from The American Heritage® Dictionary of the English Language, 4th Edition

  • n. The lowest level of water in a body of water, such as a river, lake, or reservoir.
  • n. See low tide.

from Wiktionary, Creative Commons Attribution/Share-Alike License

  • n. The location of low tide on a coastal area.
  • n. The lowest stage of a river.

from the GNU version of the Collaborative International Dictionary of English

  • adj. The condition of an insufficient quantity of water in the boiler.

from WordNet 3.0 Copyright 2006 by Princeton University. All rights reserved.

  • n. the lowest (farthest) ebb of the tide


Sorry, no etymologies found.


  • The day that France takes possession of N. Orleans fixes the sentence which is to restrain her forever within her low water mark.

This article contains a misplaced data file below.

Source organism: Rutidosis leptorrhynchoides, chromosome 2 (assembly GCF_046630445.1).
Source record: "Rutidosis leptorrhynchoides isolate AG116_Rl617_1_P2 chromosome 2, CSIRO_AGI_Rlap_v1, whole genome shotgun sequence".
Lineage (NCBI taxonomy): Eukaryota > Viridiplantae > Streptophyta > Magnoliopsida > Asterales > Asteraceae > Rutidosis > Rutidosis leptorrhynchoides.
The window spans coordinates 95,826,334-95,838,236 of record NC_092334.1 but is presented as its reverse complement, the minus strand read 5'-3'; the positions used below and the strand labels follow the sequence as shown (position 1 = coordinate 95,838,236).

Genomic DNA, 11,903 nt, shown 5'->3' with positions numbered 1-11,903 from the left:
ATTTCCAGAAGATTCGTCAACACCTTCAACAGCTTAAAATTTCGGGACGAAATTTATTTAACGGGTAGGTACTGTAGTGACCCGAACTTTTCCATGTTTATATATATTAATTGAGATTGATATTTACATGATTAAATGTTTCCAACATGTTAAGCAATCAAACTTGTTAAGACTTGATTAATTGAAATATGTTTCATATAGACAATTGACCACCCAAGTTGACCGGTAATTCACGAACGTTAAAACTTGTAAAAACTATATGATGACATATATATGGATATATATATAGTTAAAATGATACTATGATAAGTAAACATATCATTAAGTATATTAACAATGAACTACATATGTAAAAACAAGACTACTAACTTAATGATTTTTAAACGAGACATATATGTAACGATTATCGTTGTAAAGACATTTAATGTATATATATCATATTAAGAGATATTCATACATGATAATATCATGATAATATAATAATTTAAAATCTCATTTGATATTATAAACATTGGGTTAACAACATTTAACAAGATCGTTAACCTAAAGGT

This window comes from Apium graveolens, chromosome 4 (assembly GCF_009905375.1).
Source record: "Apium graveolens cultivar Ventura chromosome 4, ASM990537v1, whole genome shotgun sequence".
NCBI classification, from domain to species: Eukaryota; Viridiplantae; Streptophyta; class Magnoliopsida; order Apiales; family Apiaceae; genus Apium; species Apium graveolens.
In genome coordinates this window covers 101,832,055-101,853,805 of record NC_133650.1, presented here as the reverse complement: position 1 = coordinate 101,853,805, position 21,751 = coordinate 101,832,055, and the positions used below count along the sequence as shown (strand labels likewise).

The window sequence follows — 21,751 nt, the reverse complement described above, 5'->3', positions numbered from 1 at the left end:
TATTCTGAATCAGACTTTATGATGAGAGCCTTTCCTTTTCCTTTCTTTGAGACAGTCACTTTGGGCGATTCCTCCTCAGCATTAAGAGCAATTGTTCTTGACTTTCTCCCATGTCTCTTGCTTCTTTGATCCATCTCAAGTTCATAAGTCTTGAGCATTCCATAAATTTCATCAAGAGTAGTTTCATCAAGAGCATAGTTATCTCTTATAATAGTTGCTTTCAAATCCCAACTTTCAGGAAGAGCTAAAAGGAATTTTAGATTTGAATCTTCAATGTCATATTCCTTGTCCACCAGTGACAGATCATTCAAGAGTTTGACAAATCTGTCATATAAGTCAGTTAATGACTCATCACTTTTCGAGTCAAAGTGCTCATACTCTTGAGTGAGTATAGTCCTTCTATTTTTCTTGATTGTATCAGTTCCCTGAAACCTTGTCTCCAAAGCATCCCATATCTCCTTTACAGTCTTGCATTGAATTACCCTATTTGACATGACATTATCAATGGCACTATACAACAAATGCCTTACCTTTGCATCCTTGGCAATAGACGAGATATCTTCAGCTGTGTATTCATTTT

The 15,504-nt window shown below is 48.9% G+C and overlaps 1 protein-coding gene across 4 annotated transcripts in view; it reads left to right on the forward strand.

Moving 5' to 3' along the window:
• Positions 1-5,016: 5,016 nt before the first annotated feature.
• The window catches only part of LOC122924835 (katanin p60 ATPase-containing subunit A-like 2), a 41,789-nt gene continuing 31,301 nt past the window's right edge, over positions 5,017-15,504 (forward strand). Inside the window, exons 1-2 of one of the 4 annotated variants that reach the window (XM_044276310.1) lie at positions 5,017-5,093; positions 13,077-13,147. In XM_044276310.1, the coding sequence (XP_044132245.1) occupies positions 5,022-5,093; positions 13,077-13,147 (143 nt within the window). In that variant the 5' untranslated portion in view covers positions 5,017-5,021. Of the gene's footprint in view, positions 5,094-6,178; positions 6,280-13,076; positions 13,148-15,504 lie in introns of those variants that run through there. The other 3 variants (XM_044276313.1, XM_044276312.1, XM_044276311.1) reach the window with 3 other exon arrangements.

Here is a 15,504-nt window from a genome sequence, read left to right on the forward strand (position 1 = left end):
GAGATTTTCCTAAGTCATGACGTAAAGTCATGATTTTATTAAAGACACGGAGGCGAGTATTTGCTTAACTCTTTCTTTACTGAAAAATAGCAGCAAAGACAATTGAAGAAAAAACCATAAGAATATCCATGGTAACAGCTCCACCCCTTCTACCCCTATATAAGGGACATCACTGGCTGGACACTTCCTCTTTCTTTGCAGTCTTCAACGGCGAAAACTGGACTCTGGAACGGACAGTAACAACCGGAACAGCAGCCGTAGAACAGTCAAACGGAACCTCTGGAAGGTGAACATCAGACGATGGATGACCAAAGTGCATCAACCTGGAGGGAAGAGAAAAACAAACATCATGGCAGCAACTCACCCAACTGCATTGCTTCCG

• Ye mouth of ye river by reason of ye Sands and Rocks is a gate to ye River; this I ferry'd over and was an hour and halfe in ye passage, its of great breadth and at low water is so deep and salt as ye sea almost, tho 'it does not Cast so green a hew on ye water as ye sea, but else the waves toss and ye Rocks grate all round it and is as dangerous as ye sea.

    Through England on a Side Saddle in the Time of William and Mary

  • I had the biggest magazine of all kinds now that ever was laid up, I believe, for one man: but I was not satisfied still, for while the ship sat upright in that posture, I thought I ought to get everything out of her that I could; so every day at low water I went on board, and brought away something or other; but particularly the third time I went I brought away as much of the rigging as I could, as also all the small ropes and rope-twine I could get, with a piece of spare canvas, which was to mend the sails upon occasion, and the barrel of wet gunpowder.

    Robinson Crusoe


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